"We [Chinese-Canadians] did our share during the war and we did our share to fight for our rights which we got in 1947, we got our vote [in federal elections] now, so we were equal to harmonize with the fabric of our society."
See below for Mr. Wong's entire testimony.
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I joined the air force or the airplane club in Victoria [British Columbia]. So I had the basic training of the airplane. And I loved flying, so I joined the war because I like flying. Early in 1939, I applied in Vancouver [British Columbia] to get into the [Royal Canadian] Air Force, but I was told to wait until further development and I was accepted after the Japanese bombed Pearl Harbor [on December 7, 1941]. There’s not many Chinese in the Canadian Air Force, they’re mostly Army. There’s some Naval people, not many. I know I was the first one in because following, there’s a few; very few. Yeah, I was the first one in.
All my family, I’ve been writing home and tell them my progress in my school work, which is pretty high marks and all that. So they’re very, very happy that I was serving the country with interest. So they were very, very happy because myself, being second generation in the war, because two of my uncles served in World War I, so my mother kept it like we were very, very interested to help the country. So patriotically, we were all for it.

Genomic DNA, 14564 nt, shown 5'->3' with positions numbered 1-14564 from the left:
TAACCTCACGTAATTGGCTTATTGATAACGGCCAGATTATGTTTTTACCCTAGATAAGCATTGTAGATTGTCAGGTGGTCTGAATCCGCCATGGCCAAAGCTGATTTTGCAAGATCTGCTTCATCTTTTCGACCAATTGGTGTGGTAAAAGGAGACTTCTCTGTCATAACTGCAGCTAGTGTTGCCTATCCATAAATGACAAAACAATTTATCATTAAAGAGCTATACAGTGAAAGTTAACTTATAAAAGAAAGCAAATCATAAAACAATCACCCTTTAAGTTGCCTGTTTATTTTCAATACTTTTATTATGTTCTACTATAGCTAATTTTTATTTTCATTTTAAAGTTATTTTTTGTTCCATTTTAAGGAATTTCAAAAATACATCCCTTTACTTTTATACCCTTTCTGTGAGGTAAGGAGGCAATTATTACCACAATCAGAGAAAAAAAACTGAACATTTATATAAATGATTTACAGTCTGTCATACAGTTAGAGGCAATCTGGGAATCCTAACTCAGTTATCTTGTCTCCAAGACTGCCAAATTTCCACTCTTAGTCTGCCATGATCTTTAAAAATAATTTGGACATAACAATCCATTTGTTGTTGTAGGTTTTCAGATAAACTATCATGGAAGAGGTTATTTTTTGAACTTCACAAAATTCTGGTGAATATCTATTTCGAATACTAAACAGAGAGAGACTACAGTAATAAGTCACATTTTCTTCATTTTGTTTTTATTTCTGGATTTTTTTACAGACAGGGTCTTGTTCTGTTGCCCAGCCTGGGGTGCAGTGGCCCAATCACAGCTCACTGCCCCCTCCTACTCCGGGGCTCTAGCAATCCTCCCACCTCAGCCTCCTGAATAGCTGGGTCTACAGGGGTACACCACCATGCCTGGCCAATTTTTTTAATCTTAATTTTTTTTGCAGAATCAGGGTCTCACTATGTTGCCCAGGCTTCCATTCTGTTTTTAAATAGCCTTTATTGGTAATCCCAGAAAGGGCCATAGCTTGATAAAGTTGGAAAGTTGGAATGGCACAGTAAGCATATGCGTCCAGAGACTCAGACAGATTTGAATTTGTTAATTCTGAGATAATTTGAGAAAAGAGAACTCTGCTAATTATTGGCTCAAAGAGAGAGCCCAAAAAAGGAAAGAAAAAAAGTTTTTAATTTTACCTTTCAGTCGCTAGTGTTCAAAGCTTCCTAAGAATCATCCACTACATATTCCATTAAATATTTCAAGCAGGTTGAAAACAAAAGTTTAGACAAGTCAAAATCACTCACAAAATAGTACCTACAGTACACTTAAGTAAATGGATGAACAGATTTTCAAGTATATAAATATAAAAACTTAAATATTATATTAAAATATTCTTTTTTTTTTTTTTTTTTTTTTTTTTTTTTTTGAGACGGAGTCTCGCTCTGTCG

So, in the beginning, I was airframe mechanic and then afterward, I was promoted to further study as an aeronautical inspector. So I’m the only, what they call AID, Aeronautical Inspection [District], that’s what it means, so that’s the highest groundcrew promotion you can get – AID – so I went to Malton [Ontario] to study. So I was graduated. I had a very, very good job being an aeronautical inspector.
When I joined, there were a certain amount of discrimination. We were discriminated [against], but I myself, I did my jobs so I have proven that I got the highest reward for my education. We [Chinese-Canadians] did our share during the war and we did our share to fight for our rights which we got in 1947, we got our vote [in federal elections] now, so we were equal to harmonize with the fabric of our society. And I think that’s good.
Other people have a lot of complaint. I have no complaint whatever. The service, they gave me the best treatment because the job I performed, it required cooperation and I enjoy 100 percent. So, on this note, I’d like to tell you that I have no complaint whatever. Despite of the discrimination and all that which was, is not my move to complain. What I did was very, very enjoyable.